   XML document specifies the schema to
    which it should conform

   Parser checks XML document both for
    syntax and for conformance to schema

   XML document is “valid” if it conforms to
    the business rules specified by the schema
REFINED DEFINITION


   Extensible Markup Language
    (XML) is a method of formatting
    data content according to
    defined business rules and
    structures.
ADVANTAGES OF SCHEMA
VALIDATION
   Parser edits data at point of entry

   Only clean data makes it to the processing
    system

   Software developers can test their own
    data using the schema, before testing with
    the tax and revenue agency

   Standard schemas can be published to
    provide consistency across multi-state and
    fed/state programs
HOW IS THE SCHEMA
SHARED BETWEEN PARTIES?

   The schema may be transmitted along with
    the XML document

   More generally, the XML document
    specifies a “URI” or location for the
    schema, which is generally a Website

   The receiving party retrieves the schema
    using the URI and uses it for validation
ADVANTAGES OF XML OVER
PROPRIETARY FORMATS
   Human readable using current browser

   Tools for developing schemas, and parsers
    for validation, are comparatively
    inexpensive

   Business rules can be shared and validated
    via a common website

   Only need to agree on tags for specific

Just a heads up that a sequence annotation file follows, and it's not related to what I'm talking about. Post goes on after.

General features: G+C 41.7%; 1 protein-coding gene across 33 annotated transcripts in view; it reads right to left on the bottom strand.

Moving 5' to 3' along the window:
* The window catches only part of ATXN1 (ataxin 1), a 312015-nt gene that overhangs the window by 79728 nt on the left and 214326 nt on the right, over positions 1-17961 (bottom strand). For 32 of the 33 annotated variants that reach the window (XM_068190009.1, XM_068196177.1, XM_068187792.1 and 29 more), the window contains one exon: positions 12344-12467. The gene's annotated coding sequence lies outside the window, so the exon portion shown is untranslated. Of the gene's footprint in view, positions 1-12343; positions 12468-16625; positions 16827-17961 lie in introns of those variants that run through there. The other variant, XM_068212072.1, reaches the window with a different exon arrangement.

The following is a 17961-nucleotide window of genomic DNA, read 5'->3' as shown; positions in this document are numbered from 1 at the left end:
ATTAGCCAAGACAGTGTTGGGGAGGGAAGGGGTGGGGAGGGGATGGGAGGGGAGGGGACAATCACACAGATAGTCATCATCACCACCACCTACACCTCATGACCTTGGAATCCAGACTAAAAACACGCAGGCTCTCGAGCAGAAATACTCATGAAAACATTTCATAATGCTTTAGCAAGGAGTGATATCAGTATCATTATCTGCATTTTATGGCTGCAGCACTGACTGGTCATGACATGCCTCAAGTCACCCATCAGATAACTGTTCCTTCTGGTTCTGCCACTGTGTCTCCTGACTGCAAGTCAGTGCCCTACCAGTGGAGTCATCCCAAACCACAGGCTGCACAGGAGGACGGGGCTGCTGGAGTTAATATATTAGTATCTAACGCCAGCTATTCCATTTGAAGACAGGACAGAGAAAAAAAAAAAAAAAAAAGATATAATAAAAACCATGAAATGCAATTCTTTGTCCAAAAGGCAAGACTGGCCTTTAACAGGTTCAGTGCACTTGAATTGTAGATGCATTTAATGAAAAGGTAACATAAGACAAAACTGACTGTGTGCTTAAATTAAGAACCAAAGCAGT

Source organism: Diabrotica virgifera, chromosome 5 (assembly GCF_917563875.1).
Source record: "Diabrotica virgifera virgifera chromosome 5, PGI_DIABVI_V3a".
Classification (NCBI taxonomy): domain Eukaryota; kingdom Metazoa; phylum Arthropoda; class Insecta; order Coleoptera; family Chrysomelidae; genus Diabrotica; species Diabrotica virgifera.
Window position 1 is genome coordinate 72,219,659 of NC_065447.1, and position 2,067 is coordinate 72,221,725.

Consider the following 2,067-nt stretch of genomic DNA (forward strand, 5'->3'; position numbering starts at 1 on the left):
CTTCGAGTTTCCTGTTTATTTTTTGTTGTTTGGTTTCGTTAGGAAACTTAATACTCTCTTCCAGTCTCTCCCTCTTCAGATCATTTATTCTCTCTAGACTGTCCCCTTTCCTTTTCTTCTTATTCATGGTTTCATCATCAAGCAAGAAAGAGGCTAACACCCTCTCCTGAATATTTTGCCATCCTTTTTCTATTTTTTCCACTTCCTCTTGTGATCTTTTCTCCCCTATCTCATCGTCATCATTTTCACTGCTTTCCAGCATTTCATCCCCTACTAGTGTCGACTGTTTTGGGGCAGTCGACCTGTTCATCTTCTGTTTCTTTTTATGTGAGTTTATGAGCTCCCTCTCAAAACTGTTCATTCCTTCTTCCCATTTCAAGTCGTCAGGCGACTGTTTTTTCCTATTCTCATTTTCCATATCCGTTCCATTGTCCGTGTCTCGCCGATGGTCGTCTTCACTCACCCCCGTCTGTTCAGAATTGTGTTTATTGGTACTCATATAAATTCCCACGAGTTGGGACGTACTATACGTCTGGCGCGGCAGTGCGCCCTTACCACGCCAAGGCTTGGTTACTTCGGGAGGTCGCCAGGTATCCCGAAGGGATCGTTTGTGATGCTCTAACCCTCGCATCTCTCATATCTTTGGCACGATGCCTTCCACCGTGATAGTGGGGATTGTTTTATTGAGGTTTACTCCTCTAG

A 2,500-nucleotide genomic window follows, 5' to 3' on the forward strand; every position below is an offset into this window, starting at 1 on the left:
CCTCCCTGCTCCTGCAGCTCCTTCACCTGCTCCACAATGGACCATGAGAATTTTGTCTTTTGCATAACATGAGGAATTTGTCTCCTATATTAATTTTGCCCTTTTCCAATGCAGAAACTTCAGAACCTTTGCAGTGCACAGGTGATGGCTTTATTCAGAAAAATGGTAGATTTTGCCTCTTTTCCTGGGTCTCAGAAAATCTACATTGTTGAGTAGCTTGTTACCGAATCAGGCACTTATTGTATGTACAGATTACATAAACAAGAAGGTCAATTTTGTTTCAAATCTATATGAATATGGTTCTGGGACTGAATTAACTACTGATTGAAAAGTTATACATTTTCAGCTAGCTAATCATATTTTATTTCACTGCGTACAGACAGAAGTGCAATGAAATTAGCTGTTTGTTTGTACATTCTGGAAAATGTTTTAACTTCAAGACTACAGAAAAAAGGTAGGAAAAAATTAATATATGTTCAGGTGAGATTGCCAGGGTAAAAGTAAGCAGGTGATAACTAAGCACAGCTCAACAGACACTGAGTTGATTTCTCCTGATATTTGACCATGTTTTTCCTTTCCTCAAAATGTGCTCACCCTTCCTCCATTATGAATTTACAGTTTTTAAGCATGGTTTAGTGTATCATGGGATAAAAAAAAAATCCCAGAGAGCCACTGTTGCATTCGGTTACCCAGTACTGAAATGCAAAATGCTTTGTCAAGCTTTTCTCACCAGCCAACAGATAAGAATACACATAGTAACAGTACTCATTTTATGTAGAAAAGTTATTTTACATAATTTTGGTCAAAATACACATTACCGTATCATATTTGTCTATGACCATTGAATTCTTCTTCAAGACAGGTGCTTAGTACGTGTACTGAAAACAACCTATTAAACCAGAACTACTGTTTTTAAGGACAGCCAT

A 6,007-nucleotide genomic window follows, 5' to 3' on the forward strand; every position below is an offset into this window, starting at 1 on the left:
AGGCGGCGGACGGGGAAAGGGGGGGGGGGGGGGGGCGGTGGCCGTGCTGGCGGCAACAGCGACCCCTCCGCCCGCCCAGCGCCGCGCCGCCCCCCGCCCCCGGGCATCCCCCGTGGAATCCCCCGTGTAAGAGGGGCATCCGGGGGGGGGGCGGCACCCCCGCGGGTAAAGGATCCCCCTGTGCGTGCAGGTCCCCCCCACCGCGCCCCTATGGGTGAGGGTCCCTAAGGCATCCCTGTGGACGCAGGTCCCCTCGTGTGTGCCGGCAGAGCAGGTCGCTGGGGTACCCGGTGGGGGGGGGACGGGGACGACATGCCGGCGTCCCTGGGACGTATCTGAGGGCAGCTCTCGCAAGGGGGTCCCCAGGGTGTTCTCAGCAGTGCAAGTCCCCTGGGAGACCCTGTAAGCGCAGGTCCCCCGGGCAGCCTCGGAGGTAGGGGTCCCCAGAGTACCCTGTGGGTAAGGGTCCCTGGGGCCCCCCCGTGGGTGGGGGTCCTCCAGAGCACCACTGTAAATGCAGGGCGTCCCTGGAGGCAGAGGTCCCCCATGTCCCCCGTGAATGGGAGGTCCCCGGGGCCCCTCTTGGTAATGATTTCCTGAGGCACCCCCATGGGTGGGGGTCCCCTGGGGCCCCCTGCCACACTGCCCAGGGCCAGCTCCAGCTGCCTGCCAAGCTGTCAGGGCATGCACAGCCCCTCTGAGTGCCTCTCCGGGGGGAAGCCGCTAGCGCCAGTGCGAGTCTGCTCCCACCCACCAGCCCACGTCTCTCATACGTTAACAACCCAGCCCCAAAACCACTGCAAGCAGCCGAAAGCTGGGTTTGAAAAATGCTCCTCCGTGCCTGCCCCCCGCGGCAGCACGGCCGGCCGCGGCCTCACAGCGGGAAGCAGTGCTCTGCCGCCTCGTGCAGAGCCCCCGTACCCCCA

applications
DISPLAYING XML
   XSL - Extensible Stylesheet Language

   All the power of HTML – for example, can
    duplicate a tax form

   Can “attach” a style sheet to an XML
    document

   Browser can interpret XSL to display the
    XML document
WHERE IS XML BEING USED
TODAY?

   Web applications that transfer data
    between displays and databases

   Online catalogs, and Web purchasing
    applications

   Foundation of Services Oriented
    Architecture using web services to
    communicate application to application
       EXAMPLES OF XML USE
       IN TAX FILING

   TaXML - Microsoft sponsored Personal
    Income Tax electronic filing in the UK

   IRS 940/941 e-file

   IRS Modernized e-file, including Fed/State
    1120 and Fed/State 1065 – Fed/State 1040
    will be migrated to XML in 2009

   Streamlined Sales Tax
        WHY XML FOR THESE
        PROGRAMS?

   Provides cost-effective tools for building
    Web-enabled applications
   Provide simple application-to-application
    interfaces between front-end Web
    applications and legacy systems
   Provide a common format for data
    interchange between two parties
   Platform independent
   Single XML-based eFile architecture
    across multiple tax types
    XML IS NOT PERFECT…


   XML isn’t free – States must provide
    infrastructure
       Authoring tools
       Parsers
       XML processors
   Not transmission efficient
       Compression helps
   States must build interfaces from the XML
    transmission to their legacy systems
    XML STANDARDS
    DEVELOPMENT
   Need to agree on common tag names – for
    example <AdjustedGrossIncome> rather
    than <AGI> to encourage uniformity

   Need to agree on common schema
    structures, such as Header, Financial
    Transaction, and Binary Attachments

   Need to allow flexibility for tax forms,
    which vary from state to state

   This is the work that TIGERS does, in
    creating XML standards for e-file
QUESTIONS?